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Digitizing Music Classics and Eye Tracking for Sleepy Drivers

People, Trends and Ideas

Haul of Music Classics

The Library of Congress will be working for at least a decade digitizing and cataloging the largest single donation to its audio-visual division — more than 200,000 historic master recordings from the Universal Music Group. Among the vintage gems: the Mills Brothers' "Paper Doll," Louis Armstrong singing "Ain't Misbehavin' " and Bing Crosby's 1947 version of "White Christmas." "This collection is unique for reasons beyond sheer volume," says Gene DeAnna, head of the Recorded Sound Section, which already contains 3 million tracks. "These are studio masters, meaning they are sonically the best existing copies." The library plans to start streaming the selections online this spring.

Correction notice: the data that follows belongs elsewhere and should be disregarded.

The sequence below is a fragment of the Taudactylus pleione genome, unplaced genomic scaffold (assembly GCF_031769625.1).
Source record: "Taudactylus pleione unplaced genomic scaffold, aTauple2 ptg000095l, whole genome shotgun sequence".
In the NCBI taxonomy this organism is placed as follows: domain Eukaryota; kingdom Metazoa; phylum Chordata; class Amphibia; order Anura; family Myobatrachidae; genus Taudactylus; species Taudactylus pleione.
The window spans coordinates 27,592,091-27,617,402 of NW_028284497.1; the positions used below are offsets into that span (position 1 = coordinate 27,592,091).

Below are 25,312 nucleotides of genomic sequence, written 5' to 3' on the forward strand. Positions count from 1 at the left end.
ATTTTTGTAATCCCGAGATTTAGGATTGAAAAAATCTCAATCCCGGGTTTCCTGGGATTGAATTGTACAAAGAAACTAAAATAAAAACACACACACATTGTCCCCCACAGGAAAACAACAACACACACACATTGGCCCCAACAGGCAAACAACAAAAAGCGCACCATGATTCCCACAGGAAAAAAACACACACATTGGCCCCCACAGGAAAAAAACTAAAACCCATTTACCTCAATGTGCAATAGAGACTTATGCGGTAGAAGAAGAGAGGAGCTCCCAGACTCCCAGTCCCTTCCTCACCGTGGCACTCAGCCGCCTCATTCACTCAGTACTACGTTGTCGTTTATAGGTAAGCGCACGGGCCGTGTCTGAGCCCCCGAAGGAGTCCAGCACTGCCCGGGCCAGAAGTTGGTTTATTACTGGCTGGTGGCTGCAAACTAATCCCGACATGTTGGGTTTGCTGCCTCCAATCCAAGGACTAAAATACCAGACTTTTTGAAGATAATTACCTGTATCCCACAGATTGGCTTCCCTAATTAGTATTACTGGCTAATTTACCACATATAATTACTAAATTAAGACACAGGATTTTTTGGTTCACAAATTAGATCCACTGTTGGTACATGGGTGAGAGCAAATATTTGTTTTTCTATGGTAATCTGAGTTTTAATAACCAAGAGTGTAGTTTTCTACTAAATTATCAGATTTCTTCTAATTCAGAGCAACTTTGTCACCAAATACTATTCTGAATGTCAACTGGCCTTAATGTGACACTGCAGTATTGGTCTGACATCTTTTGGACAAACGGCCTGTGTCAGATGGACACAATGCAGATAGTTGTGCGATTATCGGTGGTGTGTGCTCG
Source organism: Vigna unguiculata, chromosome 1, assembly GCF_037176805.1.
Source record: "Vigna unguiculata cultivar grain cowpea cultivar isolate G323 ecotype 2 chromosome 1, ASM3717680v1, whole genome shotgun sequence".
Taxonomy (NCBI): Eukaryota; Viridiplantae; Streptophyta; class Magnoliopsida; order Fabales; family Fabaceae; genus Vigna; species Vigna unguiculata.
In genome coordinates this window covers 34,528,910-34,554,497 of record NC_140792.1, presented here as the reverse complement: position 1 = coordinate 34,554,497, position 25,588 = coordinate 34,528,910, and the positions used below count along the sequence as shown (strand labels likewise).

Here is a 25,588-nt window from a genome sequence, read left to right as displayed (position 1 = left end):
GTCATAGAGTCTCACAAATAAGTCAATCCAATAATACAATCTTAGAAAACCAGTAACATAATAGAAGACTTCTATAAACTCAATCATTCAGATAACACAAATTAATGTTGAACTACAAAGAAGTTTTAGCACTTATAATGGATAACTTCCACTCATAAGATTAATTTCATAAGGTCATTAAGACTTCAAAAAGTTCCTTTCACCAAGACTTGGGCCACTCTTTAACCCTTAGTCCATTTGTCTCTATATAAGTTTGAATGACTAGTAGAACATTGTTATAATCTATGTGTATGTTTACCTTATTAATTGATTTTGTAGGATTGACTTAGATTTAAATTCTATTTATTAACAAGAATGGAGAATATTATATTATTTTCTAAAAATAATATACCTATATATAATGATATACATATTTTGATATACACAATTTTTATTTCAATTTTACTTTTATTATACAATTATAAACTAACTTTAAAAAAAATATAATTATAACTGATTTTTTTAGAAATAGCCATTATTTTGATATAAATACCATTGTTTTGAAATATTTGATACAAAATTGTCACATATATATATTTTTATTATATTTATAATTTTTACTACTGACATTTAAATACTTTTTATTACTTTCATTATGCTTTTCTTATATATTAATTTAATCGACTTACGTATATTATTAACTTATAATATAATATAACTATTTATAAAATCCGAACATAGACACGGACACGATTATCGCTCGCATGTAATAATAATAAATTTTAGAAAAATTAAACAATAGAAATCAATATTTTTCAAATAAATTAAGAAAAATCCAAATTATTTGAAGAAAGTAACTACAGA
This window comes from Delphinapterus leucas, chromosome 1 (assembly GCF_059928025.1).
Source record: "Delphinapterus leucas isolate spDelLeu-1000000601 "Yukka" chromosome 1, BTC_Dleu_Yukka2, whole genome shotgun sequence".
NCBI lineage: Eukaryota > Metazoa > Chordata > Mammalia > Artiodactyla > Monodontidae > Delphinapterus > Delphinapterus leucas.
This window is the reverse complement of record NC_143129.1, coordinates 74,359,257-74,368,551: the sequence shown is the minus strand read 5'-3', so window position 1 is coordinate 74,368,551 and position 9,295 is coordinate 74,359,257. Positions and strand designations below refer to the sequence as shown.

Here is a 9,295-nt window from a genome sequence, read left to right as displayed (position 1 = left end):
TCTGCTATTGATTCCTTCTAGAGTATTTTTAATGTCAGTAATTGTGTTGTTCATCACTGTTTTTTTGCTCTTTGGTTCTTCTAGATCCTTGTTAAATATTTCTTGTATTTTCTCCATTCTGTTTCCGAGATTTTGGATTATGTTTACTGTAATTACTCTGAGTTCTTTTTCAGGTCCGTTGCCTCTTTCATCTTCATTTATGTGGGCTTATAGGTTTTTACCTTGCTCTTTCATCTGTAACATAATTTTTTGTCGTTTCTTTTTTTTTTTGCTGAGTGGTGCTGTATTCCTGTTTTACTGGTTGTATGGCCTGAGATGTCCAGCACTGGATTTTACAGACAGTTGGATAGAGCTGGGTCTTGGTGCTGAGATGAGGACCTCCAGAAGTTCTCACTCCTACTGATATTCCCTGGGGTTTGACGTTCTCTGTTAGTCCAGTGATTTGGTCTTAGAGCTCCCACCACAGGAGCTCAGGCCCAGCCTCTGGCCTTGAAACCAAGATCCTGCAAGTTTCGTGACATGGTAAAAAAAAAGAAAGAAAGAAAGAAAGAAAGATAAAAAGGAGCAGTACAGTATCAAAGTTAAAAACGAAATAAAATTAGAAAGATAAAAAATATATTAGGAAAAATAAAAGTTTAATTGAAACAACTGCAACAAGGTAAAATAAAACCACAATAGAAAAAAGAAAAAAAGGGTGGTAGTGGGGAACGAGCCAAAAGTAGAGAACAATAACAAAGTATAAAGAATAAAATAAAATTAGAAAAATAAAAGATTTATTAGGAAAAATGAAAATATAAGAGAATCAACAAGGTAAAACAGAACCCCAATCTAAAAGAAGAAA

Tracking Fatigue

An electronic system that tracks eye movements may help sleepy drivers by sounding an alarm before they nod off. The Eyetracker, developed by researchers at the Fraunhofer Institute for Digital Media Technology in Germany, uses up to a half-dozen tiny cameras to watch for a closed eyelid. Developers say it will be available this summer. Some experts are skeptical and suggest getting proper sleep is still key. "Studies show 1.9 million drivers have fatigue-related car crashes or near-misses each year," says John B. Townsend II, manager of public and government affairs for AAA Mid-Atlantic. "While the technology is promising, it can only do so much."

Mike Tucker is a writer from Virginia.